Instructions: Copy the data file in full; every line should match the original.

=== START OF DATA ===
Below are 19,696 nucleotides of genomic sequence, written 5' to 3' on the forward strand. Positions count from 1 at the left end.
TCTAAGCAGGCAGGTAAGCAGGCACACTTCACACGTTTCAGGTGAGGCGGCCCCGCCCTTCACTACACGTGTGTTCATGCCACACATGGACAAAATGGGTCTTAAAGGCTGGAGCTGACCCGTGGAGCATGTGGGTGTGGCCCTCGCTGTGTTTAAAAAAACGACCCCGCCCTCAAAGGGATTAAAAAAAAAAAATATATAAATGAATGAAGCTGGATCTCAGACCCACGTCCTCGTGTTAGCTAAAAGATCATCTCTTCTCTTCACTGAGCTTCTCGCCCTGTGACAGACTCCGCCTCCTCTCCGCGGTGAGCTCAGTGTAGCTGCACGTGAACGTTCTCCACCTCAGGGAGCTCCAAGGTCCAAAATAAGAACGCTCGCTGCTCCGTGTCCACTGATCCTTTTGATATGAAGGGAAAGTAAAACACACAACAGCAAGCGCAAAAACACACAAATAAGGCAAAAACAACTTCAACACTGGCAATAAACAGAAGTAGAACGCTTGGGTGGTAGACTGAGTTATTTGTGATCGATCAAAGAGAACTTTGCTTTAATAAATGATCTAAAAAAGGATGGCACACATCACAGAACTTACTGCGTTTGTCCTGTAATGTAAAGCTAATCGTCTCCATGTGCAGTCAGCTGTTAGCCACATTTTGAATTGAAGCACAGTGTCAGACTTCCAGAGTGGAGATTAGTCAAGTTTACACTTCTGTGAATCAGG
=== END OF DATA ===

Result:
Below are 19,696 nucleotides of genomic sequence, written 5' to 3' on the forward strand. Positions count from 1 at the left end.
TCTAAGCAGGCAGGTAAGCAGGCACACTTCACACGTTTCAGGTGAGGCGGCCCCGCCCTTCACTACACGTGTGTTCATGCCACACATGGACAAAATGGGTCTTAAAGGCTGGAGCTGACCCGTGGAGCATGTGGGTGTGGCCCTCGCTGTGTTTAAAAAAACGACCCCGCCCTCAAAGGGATTAAAAAAAAAAAATATATAAATGAATGAAGCTGGATCTCAGACCCACGTCCTCGTGTTAGCTAAAAGATCATCTCTTCTCTTCACTGAGCTTCTCGCCCTGTGACAGACTCCGCCTCCTCTCCGCGGTGAGCTCAGTGTAGCTGCACGTGAACGTTCTCCACCTCAGGGAGCTCCAAGGTCCAAAATAAGAACGCTCGCTGCTCCGTGTCCACTGATCCTTTTGATATGAAGGGAAAGTAAAACACACAACAGCAAGCGCAAAAACACACAAATAAGGCAAAAACAACTTCAACACTGGCAATAAACAGAAGTAGAACGCTTGGGTGGTAGACTGAGTTATTTGTGATCGATCAAAGAGAACTTTGCTTTAATAAATGATCTAAAAAAGGATGGCACACATCACAGAACTTACTGCGTTTGTCCTGTAATGTAAAGCTAATCGTCTCCATGTGCAGTCAGCTGTTAGCCACATTTTGAATTGAAGCACAGTGTCAGACTTCCAGAGTGGAGATTAGTCAAGTTTACACTTCTGTGAATCAGG